The Ecological Awakening of the African Church.

The Ecclesial Network for the Congo River Basin (REBAC, from its acronym in French) aims to be a response to the pastoral and socio-environmental challenges faced by the populations of this region in the heart of Africa. This ecclesial structure, following the indications of the encyclical ‘Laudato si‘, bets on a pedagogy of ecological conversion.

REBAC was founded in March 2015 in Windhoek (Namibia), during the continental meeting of the Justice and Peace Commissions of Africa and Madagascar. Cardinal Fridolin Ambongo, archbishop of Kinshasa, urged the importance for the African Church to equip itself with a structure that would work for environmental defence, following the example of the Panamanian Ecclesial Network (REPAM). In May of that year, the publication of the encyclical ‘Laudato sì’, by Pope Francis, accelerated the creation of  REBAC.

The first meetings took place in the Congolese capital. The debate between the bishops led to the creation of an organism whose action was limited, for greater effectiveness, to the 93 dioceses of six countries, those that host most of the tropical forests of the Congo Basin: Gabon, Equatorial Guinea, Republic of the Congo, Democratic Republic of the Congo, Cameroon and the Central African Republic. The  new structure, which was called  Ecclesial Network for the Congo River Basin (REBAC, from its French acronym), is part of the Justice and Peace sector of the SECAM (Symposium of  Episcopal Conferences of Africa and Madagascar) and is coordinated by the Congolese Jesuit Father Rigobert Minani.In 2017, with the aim of exchanging experiences, a delegation of African bishops visited their Latin American counterparts from REPAM. There they noted how the problems the Amazon faces are similar to those of the Congo Basin: mining and logging companies that force communities to relocate from their traditional lands, water pollution, fires, deforestation, erosions, loss of biodiversity. The African bishops lamented that while the Amazon reality aroused great interest and international solidarity, the Congo basin, the second lung on the planet, went unnoticed by the general public. However, it was not time to complain but to get to work and make themselves heard.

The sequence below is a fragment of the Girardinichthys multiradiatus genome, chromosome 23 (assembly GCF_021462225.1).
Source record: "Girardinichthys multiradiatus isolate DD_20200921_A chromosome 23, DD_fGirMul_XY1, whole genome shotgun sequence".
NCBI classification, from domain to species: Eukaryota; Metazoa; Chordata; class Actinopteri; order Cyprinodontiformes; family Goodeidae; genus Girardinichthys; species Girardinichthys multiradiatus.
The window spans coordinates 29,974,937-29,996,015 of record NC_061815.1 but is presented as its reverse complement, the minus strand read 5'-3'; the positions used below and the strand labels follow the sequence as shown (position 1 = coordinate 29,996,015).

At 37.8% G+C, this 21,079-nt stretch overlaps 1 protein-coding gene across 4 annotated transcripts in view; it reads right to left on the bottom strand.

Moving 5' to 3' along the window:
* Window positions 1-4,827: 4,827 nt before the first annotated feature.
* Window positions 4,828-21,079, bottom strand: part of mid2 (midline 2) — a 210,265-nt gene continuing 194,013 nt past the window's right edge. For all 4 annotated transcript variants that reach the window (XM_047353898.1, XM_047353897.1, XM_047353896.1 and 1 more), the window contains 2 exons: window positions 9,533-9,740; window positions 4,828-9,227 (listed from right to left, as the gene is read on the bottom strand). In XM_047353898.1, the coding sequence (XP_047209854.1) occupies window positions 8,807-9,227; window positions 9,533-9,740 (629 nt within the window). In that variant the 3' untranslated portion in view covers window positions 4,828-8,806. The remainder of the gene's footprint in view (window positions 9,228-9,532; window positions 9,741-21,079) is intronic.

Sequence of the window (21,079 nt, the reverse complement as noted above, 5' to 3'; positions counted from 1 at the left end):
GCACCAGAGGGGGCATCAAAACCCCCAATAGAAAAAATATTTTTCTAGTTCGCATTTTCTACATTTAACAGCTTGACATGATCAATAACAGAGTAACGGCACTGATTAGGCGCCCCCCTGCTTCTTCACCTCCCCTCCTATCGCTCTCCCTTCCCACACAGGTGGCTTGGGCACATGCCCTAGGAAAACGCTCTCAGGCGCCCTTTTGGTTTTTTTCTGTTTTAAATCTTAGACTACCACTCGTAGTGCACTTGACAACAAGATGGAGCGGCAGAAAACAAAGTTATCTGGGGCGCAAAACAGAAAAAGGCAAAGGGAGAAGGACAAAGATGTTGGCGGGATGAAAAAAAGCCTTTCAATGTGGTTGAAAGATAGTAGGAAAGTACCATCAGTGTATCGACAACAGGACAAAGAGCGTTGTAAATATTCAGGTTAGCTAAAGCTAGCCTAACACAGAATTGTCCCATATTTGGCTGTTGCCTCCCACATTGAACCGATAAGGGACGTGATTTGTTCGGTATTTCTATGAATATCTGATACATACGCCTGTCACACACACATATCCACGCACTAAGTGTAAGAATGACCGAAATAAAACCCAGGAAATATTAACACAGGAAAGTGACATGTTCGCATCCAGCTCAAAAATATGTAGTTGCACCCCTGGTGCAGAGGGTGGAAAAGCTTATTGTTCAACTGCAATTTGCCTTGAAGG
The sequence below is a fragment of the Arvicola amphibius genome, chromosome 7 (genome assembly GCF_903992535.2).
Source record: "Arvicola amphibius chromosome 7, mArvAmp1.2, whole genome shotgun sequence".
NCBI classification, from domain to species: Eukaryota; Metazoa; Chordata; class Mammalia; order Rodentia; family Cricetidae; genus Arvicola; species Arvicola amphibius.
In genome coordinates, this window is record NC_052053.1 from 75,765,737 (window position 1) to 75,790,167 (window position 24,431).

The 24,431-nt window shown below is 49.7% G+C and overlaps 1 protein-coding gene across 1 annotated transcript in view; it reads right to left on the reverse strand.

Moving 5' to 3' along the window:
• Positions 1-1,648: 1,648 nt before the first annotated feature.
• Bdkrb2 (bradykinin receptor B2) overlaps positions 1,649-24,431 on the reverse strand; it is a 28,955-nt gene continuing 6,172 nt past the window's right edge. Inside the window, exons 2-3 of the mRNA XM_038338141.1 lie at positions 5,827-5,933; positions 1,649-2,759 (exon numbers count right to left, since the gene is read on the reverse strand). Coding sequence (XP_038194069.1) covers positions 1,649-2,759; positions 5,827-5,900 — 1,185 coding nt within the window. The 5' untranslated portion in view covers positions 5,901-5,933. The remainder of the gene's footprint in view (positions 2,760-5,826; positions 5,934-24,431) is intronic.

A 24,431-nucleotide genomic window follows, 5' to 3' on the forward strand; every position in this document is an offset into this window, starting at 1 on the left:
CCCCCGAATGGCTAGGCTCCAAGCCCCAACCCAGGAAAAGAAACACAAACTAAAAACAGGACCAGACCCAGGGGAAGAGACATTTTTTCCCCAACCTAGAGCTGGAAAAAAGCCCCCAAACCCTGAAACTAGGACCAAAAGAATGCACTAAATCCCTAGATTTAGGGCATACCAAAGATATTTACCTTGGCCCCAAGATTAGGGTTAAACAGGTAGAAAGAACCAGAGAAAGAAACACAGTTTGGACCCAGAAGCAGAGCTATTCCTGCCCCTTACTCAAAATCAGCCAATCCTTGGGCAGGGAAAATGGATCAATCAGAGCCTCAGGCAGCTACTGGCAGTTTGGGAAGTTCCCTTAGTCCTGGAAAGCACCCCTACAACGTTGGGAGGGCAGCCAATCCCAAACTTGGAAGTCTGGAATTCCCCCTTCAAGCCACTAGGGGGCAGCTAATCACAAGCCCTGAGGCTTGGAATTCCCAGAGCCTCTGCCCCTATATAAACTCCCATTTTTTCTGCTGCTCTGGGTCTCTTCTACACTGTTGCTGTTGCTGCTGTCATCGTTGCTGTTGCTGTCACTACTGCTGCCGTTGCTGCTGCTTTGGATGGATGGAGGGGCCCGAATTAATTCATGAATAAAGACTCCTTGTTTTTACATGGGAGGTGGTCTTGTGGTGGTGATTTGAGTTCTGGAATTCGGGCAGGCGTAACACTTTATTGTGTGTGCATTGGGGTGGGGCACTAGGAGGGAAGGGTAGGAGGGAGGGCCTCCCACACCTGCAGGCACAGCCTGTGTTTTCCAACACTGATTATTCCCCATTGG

Presence in the Synod
When Pope Francis announced he had decided to convene a Special Assembly of the Synod of Bishops for the Pan-Amazonian Region to be held in Rome in October 2019, people working for REBAC decided to focus on the preparation for that ecclesial event. That Synod, in fact, could be the perfect occasion to raise the world’s attention about the fundamental role in the fight against climate change played by the Congo Basin, which comprises an area of nearly 4 million square km, and which holds 6 percent of the planet’s forests.

The Congolese Jesuit Father Rigobert Minani (the first on the left) with Pope Francis and two Congolese Bishops at the Amazon Synod in Rome.

A cartographic study of the pastoral and socio-environmental challenges in the region was published in September 2019. Fr. Minani and two African bishops Marcel Madila, Archbishop of Kananga (DRC), and Cardinal Fridolin Ambongo, started from this document to make the voice of Africa heard in the Synod. But the presence of REBAC was not limited to the  speeches at the Synod Assembly.  A REBAC delegation headed by four other bishops and different experts in pastoral and ecology established and maintained numerous contacts with the press and released documents and brochures on the reality of the Congo basin. Fr. Minani, in fact, acknowledges that “the work of raising public opinion carried out outside was more effective than the presence inside the Synod”. And he adds: “we wanted to warn the world that while everyone is concentrated on the Amazon, there are unscrupulous international interests that are exploiting Africa and causing serious environmental problems”.